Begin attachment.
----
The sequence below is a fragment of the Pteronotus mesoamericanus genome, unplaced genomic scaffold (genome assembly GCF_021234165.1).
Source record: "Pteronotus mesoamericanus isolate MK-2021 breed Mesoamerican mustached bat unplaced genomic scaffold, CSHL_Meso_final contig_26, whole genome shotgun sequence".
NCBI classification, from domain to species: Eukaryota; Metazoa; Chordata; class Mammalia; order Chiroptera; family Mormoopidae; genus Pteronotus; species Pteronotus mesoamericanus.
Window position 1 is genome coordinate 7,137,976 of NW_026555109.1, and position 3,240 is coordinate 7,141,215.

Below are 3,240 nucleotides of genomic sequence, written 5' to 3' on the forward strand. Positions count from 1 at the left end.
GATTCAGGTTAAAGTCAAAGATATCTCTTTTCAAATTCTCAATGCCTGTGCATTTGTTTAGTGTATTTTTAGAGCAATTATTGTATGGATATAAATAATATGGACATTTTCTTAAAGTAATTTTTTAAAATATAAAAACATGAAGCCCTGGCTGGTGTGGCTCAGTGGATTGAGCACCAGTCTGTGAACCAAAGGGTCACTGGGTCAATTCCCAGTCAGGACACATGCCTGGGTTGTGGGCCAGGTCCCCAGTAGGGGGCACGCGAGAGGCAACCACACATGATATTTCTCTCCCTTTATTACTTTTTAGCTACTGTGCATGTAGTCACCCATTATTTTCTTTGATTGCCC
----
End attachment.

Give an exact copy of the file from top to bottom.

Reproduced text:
The sequence below is a fragment of the Pteronotus mesoamericanus genome, unplaced genomic scaffold (genome assembly GCF_021234165.1).
Source record: "Pteronotus mesoamericanus isolate MK-2021 breed Mesoamerican mustached bat unplaced genomic scaffold, CSHL_Meso_final contig_26, whole genome shotgun sequence".
NCBI classification, from domain to species: Eukaryota; Metazoa; Chordata; class Mammalia; order Chiroptera; family Mormoopidae; genus Pteronotus; species Pteronotus mesoamericanus.
Window position 1 is genome coordinate 7,137,976 of NW_026555109.1, and position 3,240 is coordinate 7,141,215.

Below are 3,240 nucleotides of genomic sequence, written 5' to 3' on the forward strand. Positions count from 1 at the left end.
GATTCAGGTTAAAGTCAAAGATATCTCTTTTCAAATTCTCAATGCCTGTGCATTTGTTTAGTGTATTTTTAGAGCAATTATTGTATGGATATAAATAATATGGACATTTTCTTAAAGTAATTTTTTAAAATATAAAAACATGAAGCCCTGGCTGGTGTGGCTCAGTGGATTGAGCACCAGTCTGTGAACCAAAGGGTCACTGGGTCAATTCCCAGTCAGGACACATGCCTGGGTTGTGGGCCAGGTCCCCAGTAGGGGGCACGCGAGAGGCAACCACACATGATATTTCTCTCCCTTTATTACTTTTTAGCTACTGTGCATGTAGTCACCCATTATTTTCTTTGATTGCCC